• America's March to Socialism: Why We're One Step Closer to Giant Missile Parades

    • Arguing with Idiots: How to Stop Small Minds and Big Government

    • Miracles and Massacres: True and Untold Stories of the Making of America


He belongs to the Church of Jesus Christ of Latter-day Saints (Mormon), but he was raised Roman Catholic. Beck is an ordained minister with the Universal Life Church Monastery


Beck has described himself as a conservative with libertarian leanings. Beck supported Republicans, but on March 18, 2015 he left the Republican Party, saying that the GOP had failed to effectively stand against the president on Obamacare and immigration reform, and because of the GOP establishment’s opposition to insurgent lawmakers such as Mike Lee and Ted Cruz.


  • “Sean Wilentz: "Glenn Beck is trying to give viewers a version of American history that is supposedly hidden. Supposedly, all we historians – left, right and center – have been doing for the past 100 years is to keep true American history from you. And that true American history is what Glenn Beck is teaching. It's a version of history that is beyond skewed. But of course, that's what Beck expects us to say. He lives in a kind of Alice in Wonderland world, where if people who actually know the history say what he's teaching is junk, he says, 'That's because you're trying to hide the truth."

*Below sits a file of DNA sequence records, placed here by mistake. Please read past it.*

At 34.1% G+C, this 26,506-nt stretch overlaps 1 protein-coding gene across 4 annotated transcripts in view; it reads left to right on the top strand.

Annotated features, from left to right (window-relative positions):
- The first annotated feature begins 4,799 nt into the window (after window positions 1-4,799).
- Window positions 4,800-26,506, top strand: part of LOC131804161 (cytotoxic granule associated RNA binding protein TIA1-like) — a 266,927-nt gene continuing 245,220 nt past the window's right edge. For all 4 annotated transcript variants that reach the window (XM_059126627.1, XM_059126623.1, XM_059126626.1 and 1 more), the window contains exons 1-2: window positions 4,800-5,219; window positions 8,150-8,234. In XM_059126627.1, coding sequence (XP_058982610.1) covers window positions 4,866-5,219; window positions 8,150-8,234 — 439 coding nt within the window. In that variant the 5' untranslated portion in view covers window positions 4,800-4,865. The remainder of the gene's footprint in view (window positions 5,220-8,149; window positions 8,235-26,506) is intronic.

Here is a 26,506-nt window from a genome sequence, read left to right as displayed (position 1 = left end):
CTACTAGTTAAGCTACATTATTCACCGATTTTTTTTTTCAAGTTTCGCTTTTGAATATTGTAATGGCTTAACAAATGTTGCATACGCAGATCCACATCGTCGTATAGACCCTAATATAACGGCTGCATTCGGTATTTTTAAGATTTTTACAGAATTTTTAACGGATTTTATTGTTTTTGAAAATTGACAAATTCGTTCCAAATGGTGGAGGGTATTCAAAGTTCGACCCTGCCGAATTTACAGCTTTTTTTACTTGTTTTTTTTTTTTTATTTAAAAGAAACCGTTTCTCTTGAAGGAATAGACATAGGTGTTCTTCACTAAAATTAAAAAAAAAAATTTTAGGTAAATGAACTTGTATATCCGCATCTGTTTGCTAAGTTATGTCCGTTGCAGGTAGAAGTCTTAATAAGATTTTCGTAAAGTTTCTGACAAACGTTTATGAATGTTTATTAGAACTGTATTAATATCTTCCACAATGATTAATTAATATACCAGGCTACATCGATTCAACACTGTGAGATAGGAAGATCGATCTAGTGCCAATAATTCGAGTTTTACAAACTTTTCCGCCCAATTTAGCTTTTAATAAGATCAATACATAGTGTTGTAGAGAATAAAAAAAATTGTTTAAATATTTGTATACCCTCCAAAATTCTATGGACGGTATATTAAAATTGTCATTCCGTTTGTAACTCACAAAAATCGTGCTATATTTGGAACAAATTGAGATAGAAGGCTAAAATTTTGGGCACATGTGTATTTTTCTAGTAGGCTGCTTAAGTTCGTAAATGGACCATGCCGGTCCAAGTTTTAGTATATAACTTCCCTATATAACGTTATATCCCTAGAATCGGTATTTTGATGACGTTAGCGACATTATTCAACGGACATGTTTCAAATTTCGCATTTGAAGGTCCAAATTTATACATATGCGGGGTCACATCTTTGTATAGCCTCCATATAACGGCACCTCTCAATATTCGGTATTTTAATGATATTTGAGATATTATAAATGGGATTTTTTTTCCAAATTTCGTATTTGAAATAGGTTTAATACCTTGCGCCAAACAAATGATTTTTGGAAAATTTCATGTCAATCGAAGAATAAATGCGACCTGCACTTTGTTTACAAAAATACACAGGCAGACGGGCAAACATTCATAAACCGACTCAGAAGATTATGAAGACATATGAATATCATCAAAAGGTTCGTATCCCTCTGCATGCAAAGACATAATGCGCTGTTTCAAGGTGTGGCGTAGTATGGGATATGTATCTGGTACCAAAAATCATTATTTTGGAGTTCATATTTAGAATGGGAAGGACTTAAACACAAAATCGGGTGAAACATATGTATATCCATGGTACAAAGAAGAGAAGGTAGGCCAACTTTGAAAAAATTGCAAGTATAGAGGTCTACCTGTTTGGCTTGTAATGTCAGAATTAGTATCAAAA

Daniel Cox, Director of Research for PRRI: "The disparity between Glenn Beck's favorability ratings and how people feel about him as a religious leader suggests that people are more drawn to him for political reasons than religious ones. Many of Beck's strongest supporters, such as Republicans and white Evangelicals, perceive real differences between their own faith and Beck's Mormon faith, and this may become a liability in his efforts to lead as a religious figure."”


  • Music & Bands



Glenn Beck was married to his first wife Claire, who he met while working at WPGC, they got married in 1983 and divorced in 1994, from their marriage daughters Hannah (b. 1991) and Mary (b. 1988) were born. Tania Colonna became Tania Beck in January, 2000, they have been blessed with two more children Cheyenne Grace Beck (b. 2006) and their handsome son Raphe Beck who they adopted in 2004.


Mary Clara



Cheyenne Grace

1-st wife:

2-nd wife:
Tania Colonna
Tania Colonna - 2-nd wife of Glenn Beck

adopted child:
Raphe Beck

He was adopted in 2004.